Is the Hoodie the New Miniskirt?

Trayvon Martin's hooded sweatshirt is just the latest piece of clothing used to justify senseless violence.

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A cut-out picture of Trayvon Martin is held aloft by marchers on Times Square Sunday, July 14, 2013, in New York, as they gathered for a protest against the acquittal of volunteer neighborhood watch member George Zimmerman in the 2012 killing of 17-year-old Trayvon Martin in Sanford, Fla.

Is the hoodie the new miniskirt? Of all the politically – and emotionally – loaded details of the George Zimmerman case, the matter of Trayvon Martin's hoodie may be the most telling.

Martin, after all, was not just a black teenager walking in a gated community where he did not live. He was wearing a hoodie – which, Zimmerman's defenders note, is somehow akin to carrying a machete in terms of sheer provocation.

Fox's Geraldo Rivera apparently thinks so, noting that "if you dress like a thug, people are going to treat you like a thug." And singer Ted Nugent, who is prone to provocative behavior and comments himself, called Martin a "Skittles hoodie boy," referring also to Martin's recent candy purchase.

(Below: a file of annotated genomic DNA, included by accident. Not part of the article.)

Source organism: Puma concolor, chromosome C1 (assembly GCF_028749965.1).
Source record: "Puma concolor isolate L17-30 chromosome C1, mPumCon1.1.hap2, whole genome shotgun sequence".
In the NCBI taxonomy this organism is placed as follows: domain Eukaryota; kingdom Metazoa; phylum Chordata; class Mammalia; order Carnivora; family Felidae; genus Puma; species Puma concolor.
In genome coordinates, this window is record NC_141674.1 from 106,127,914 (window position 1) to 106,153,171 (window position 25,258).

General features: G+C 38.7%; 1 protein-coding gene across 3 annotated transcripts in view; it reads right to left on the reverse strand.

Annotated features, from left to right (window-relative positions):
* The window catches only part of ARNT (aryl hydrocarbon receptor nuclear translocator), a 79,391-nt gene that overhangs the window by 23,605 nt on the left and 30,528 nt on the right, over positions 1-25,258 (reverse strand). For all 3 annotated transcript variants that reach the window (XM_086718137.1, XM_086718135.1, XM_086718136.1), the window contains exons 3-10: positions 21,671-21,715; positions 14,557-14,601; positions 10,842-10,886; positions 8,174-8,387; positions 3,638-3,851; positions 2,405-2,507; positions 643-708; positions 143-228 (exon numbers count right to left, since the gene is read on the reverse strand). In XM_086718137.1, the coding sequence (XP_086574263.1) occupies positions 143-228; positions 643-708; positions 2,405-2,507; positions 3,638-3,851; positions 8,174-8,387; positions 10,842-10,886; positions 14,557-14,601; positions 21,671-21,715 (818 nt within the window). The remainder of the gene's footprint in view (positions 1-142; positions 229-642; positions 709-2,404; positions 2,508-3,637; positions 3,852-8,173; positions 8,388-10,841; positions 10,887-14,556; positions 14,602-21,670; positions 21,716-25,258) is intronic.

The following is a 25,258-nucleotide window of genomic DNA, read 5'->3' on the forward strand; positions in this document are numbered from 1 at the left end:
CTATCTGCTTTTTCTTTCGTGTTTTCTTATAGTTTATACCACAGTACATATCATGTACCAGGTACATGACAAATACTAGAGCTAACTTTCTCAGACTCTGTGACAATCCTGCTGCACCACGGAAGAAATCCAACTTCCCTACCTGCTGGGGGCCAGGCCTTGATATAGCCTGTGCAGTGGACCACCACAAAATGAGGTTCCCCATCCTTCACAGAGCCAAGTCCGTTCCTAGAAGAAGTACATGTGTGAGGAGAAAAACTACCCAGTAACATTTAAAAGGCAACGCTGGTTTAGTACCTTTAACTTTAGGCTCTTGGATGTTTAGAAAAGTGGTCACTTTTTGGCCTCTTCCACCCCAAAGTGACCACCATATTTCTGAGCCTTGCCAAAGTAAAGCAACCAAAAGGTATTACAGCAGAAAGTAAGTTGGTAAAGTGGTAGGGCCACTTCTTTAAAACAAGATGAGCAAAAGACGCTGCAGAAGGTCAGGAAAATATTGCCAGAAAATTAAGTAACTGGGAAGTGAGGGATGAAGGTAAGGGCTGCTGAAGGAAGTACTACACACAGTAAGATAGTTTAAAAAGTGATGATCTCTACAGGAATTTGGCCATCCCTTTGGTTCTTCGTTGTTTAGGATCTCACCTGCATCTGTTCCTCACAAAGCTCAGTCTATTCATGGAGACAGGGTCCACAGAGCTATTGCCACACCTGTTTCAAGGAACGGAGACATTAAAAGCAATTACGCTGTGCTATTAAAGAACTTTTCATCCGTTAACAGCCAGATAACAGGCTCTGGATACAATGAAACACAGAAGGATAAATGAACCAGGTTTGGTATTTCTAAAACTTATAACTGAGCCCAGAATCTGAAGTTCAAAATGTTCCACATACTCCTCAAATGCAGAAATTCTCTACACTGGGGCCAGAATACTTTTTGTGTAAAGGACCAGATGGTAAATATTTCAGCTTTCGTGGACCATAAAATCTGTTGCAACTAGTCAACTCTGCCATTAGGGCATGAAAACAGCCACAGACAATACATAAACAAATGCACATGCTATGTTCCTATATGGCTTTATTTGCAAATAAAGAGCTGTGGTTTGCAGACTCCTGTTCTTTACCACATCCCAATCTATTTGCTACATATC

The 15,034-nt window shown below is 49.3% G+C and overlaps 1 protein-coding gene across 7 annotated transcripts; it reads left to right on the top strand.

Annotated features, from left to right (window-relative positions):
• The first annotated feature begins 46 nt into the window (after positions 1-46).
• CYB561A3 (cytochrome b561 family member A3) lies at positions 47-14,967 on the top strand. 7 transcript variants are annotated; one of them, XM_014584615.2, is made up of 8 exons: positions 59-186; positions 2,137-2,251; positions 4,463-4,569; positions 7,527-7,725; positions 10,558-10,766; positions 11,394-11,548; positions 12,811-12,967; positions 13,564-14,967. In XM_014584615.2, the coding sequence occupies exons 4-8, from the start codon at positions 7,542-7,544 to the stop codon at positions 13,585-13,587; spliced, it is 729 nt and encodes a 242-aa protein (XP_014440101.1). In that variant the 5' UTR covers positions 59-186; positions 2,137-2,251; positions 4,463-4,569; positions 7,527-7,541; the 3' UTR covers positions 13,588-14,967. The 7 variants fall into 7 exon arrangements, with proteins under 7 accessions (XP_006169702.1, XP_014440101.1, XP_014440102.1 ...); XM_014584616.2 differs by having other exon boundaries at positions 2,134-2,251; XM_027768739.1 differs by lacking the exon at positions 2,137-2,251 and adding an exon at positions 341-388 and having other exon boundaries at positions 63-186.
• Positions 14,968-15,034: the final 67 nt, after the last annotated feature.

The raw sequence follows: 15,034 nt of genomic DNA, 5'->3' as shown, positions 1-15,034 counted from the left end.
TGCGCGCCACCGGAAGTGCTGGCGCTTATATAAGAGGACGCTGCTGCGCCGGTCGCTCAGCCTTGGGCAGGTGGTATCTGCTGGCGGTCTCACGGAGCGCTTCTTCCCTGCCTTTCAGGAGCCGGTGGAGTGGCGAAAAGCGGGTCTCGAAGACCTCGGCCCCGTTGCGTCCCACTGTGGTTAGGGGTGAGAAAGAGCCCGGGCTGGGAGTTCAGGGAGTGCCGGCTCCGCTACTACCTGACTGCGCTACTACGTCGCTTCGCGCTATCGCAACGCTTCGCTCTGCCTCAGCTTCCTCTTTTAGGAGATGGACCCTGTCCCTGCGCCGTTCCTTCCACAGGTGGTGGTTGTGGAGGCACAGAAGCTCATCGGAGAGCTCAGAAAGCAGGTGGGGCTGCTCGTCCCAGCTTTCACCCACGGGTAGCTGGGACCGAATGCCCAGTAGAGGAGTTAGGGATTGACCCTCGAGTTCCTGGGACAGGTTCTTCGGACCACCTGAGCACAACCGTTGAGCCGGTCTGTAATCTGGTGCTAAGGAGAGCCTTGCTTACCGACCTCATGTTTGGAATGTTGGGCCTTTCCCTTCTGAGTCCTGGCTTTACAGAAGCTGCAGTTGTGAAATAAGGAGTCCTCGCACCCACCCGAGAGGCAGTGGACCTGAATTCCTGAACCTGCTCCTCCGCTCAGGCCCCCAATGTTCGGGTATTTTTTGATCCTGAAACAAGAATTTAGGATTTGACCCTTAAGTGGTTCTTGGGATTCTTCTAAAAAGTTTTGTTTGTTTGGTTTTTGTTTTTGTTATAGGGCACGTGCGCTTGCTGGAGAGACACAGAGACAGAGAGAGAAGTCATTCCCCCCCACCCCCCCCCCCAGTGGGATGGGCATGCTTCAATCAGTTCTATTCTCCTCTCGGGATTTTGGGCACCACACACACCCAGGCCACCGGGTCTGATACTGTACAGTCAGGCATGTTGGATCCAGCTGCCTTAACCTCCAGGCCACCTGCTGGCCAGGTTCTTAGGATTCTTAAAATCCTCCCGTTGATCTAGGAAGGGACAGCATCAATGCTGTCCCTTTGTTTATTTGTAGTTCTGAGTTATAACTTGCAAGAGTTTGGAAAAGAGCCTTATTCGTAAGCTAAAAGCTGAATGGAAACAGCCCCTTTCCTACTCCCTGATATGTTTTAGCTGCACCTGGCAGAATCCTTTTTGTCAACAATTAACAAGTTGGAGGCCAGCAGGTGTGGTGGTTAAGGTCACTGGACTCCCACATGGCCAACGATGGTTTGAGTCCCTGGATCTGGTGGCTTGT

[Read the U.S. News debate: Should the Justice Department pursue a case against George Zimmerman?]

It sounds bizarre to those of us who have worn hoodies (when you grow up in Buffalo, a hooded sweatshirt is just another necessary element to the three layer rule of keeping warm and dry during the winter, and also the fall and spring). When I was a kid, the style was to wear a blue hooded sweatshirt underneath an open denim jacket (how cool were we?!!).

And before the whole Martin–Zimmerman case, the most prominent hoodie–wearer, at least to football fans, was New England Patriots coach Bill Belichick. He's irritating, to be sure, and has even acquired the nickname "hoodie," but no one has suggested he's a symbol of violence or crime because of his clothing.

[See a collection of editorial cartoons on the Trayvon Martin tragedy.]

But women get it, because we have been told from an early age that what we wear could get us assaulted – and that if we are assaulted, people will think it's our fault because of what we were wearing. If a female is walking down the street in a miniskirt (or whatever someone else might find provocative) and is sexually assaulted, part of the equation is – what was she wearing? And why was she wearing that? What other possible reason could she have for wearing a miniskirt other than that she was inviting rape or sexual assault? The old analogy still holds: would a defense attorney rip apart a male victim of a mugging who had been walking down a dark street wearing a natty suit and expensive watch, practically asking to be robbed?

The underlying premise – that wearing revealing clothing or a hoodie automatically makes one suspect, and therefore complicit in one's own attack – is troubling. What's even more offensive is the idea that some Taliban–type control group gets to decide how certain groups of people should dress in order to stay safe. Sometimes a hoodie is just a hoodie.

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